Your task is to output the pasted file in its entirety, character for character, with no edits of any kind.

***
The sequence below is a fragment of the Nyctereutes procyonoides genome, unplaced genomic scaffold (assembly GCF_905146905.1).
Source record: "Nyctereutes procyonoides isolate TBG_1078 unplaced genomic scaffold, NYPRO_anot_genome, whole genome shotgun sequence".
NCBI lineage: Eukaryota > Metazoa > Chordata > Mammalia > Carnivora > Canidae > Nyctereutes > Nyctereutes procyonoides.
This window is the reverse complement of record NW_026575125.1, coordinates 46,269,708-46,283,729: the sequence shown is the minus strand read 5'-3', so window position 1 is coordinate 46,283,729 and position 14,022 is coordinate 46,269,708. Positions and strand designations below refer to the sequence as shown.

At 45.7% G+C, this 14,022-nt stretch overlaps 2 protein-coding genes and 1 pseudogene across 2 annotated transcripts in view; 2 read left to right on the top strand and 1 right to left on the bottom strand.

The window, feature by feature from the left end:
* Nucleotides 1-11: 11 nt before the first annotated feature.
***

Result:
The sequence below is a fragment of the Nyctereutes procyonoides genome, unplaced genomic scaffold (assembly GCF_905146905.1).
Source record: "Nyctereutes procyonoides isolate TBG_1078 unplaced genomic scaffold, NYPRO_anot_genome, whole genome shotgun sequence".
NCBI lineage: Eukaryota > Metazoa > Chordata > Mammalia > Carnivora > Canidae > Nyctereutes > Nyctereutes procyonoides.
This window is the reverse complement of record NW_026575125.1, coordinates 46,269,708-46,283,729: the sequence shown is the minus strand read 5'-3', so window position 1 is coordinate 46,283,729 and position 14,022 is coordinate 46,269,708. Positions and strand designations below refer to the sequence as shown.

At 45.7% G+C, this 14,022-nt stretch overlaps 2 protein-coding genes and 1 pseudogene across 2 annotated transcripts in view; 2 read left to right on the top strand and 1 right to left on the bottom strand.

The window, feature by feature from the left end:
* Nucleotides 1-11: 11 nt before the first annotated feature.